Why You Should Integrate the ‘Content Funnel’ into Your Firm’s Technology Marketing Strategy
While there are many opinions on what technology marketing strategies work best when it comes to generating and nurturing leads, what’s not up for debate is this: today, the majority of prospective clients are looking for their information online first – before they’re receptive to any human interaction.
Consider the 2.25 trillion searches Google reigned in last year.
This, of course, is not the foundation around the notion that online search is how buyers are educating themselves. Rather, it’s just one of the indicators of a shift in the marketplace. We know from our own research that 80% of people who buy professional services will go online to educate themselves before they will take any other action.
In response, professional services firms are building entire technology marketing strategies around ensuring they’ve got enough online content to feed their information hungry audience, creating a content funnel. This post will focus on the funnel, what belongs where and what prospects are willing to do at the different stages.
But first, there are a few overarching guidelines that must be incorporated in any thinking around producing content:
- No promotional topics or sales pitches in the content
- Make sure you have a genuine pulse on your space so you produce content around solving your audience’s problems
- Keyword optimization matters
- Planning also matters – never start, and then stop!
- Build on a content strategy to ensure synergy and flow of topics, which allows you to leverage every ounce of effort you put toward creating content
- That same strategy will also ideally define appropriate channels for showcasing your content
Once firms understand the rules of engagement, they can build their content funnel. There may be some nuances in particular content funnels from firm to firm, but broadly speaking, content funnels help define which types of content will be required at which stages of your prospective clients’ decision making processes. This ideally moves them from their starting point at the top of the funnel, down to the tip, where they are most likely to become a client. See the graphic below.
Think of your prospective buyers as existing in three broad categories:
1.Top of the Funnel
These are most likely prospects who don’t yet have a formal relationship with you and who are simply not willing to invest more than a couple minutes of their time in getting to know more about you and how you might potentially solve whatever it is that keeps them up at night.
But be warned: content, however valuable it may be, that sits behind a gated wall (registration form) is a big turn off at this stage. And, as the funnel suggests, you’ll need the biggest arsenal of content at this stage in order to cast your content net as widely as it makes sense for you to do. You’ll want to make most of your content easily accessible, not requiring a form, and easily found on search engines.
Most suitable content: blog posts and short articles, case studies, educational emails that might showcase data, blog round up etc., and press releases
2.Middle of the Funnel
Once you’ve captured the attention of your prospect and given them a flavor for what it might be like to work with you, they’re enticed to learn more. And at this stage, in the name of learning more, they’re also more willing to exchange a small amount of information such as an email address.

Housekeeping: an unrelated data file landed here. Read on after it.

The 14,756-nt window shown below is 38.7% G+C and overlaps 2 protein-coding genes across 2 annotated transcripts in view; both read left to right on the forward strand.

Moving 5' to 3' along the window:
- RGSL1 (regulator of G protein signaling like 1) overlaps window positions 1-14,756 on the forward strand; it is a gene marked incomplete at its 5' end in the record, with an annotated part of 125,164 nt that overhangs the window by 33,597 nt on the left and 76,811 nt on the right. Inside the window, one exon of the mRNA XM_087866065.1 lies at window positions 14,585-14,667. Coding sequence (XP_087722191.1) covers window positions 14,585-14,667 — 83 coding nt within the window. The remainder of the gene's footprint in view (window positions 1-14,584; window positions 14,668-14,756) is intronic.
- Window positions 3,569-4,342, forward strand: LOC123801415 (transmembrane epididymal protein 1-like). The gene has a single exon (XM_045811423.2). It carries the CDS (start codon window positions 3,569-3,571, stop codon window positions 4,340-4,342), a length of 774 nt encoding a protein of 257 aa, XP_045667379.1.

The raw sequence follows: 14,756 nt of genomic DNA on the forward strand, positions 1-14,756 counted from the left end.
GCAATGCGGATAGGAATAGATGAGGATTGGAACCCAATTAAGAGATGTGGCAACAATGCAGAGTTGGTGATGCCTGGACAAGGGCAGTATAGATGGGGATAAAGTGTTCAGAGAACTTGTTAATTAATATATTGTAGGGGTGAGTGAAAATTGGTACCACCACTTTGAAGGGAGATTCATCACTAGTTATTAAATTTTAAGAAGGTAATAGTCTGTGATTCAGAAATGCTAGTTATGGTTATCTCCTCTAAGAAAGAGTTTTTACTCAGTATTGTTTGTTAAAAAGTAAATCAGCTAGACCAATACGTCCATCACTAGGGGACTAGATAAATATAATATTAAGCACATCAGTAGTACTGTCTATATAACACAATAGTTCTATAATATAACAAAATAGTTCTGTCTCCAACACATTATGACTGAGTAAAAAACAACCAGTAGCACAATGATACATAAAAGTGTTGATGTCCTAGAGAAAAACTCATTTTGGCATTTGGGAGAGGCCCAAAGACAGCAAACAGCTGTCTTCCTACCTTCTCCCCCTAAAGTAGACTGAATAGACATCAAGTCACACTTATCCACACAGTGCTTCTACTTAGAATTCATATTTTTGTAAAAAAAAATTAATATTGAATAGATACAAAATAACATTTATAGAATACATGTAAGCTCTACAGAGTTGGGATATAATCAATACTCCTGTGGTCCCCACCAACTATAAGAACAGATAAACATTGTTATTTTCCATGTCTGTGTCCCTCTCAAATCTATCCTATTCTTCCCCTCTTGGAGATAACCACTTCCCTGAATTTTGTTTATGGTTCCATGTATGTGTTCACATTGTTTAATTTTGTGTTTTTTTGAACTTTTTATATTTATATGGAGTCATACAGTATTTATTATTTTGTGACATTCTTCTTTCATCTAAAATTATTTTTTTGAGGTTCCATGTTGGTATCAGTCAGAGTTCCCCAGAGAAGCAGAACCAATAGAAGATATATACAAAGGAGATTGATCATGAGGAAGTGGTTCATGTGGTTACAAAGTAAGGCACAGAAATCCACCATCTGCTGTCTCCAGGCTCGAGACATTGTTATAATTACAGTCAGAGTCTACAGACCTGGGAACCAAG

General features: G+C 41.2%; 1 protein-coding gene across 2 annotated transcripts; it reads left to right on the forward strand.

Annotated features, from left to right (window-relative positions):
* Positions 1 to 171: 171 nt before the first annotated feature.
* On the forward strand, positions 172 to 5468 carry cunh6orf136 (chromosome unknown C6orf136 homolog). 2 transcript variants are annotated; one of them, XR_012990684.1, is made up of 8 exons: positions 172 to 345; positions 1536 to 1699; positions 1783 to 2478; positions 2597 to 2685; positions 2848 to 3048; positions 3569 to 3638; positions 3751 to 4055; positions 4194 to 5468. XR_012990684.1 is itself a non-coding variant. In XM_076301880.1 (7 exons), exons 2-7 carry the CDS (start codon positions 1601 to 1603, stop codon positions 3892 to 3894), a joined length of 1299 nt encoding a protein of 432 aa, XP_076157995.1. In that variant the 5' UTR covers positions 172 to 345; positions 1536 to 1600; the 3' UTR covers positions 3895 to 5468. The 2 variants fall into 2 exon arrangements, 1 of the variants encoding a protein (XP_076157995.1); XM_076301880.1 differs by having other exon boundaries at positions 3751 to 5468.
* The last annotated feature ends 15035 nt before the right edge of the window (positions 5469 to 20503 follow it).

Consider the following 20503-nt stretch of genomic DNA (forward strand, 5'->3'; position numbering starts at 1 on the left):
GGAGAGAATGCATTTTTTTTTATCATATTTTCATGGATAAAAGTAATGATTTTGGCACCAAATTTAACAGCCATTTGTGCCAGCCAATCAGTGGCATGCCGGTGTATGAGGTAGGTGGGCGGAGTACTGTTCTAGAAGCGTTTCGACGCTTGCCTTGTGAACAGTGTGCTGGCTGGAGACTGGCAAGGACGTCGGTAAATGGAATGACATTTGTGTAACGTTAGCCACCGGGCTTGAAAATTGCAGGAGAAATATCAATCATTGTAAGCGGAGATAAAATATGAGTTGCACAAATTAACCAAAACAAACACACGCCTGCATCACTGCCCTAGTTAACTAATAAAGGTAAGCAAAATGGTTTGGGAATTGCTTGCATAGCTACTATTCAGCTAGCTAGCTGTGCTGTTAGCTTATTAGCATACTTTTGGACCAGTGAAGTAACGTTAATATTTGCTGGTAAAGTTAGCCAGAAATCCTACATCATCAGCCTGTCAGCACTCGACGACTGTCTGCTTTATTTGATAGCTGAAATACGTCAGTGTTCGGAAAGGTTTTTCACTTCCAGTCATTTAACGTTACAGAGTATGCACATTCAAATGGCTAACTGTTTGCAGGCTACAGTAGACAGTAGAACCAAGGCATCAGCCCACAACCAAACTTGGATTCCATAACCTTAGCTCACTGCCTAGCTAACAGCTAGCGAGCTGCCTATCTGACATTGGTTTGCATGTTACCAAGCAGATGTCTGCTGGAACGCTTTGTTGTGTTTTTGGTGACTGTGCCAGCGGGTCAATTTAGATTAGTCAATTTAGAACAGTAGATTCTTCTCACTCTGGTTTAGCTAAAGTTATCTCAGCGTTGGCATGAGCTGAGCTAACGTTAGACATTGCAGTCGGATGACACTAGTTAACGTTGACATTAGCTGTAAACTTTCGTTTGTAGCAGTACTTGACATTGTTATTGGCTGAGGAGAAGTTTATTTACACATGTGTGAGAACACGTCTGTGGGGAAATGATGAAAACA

At this level, it’s perfectly fine to have more substantial content sit behind a registration form. But don’t go overboard – some firms make the mistake of asking for too many pieces of information on a single form and lose the prospect. The more detailed, “sales-qualification” information you require, the fewer downloads you are likely to get.
And when you require registration, make sure the follow up content you deliver is not superficial or self-serving. That would destroy the trust you have worked to build.
Most suitable content: executive guides, webinars, videos (not your firm video – here we’re talking about videos that demonstrate your thinking around a particular concept, like post-webinar recordings)
3.Tip of the Funnel
Prospects at this stage loyal fans and trust your firm. They’ve likey been interacting with your BD team and have shown interest in taking things further. Firms will want to make sure they have a stock of substantial content that convinces prospects at this stage of expertise and thought leadership. Content at this stage is registration form worthy, and while the content built for the top and middle funnel prospects might touch on or allude to your secret sauce, the content at this stage will fully explain it.
And by the way, giving away your secret sauce nurtures like nothing else. The opposite – guarding it closely only for those who actually award you business – dramatically decreases the volume of prospects you’ll lead from top to tip of the funnel. They’ll find another firm who gives it away for free, before they have to commit formally to the relationship.
Most suitable content: white papers or very technical journals, signature research reports, ebooks.
The process of building your own content funnel doesn’t have to lead you through a complex matrix of decisions around content. But thinking through your marketing approach in the context of a content funnel will help ensure you’re meeting the needs of each prospect persona at the different stages of their buying and decision making process.
Download our (free) Content Marketing Guide below to learn more about implementing a content marketing strategy for your firm.
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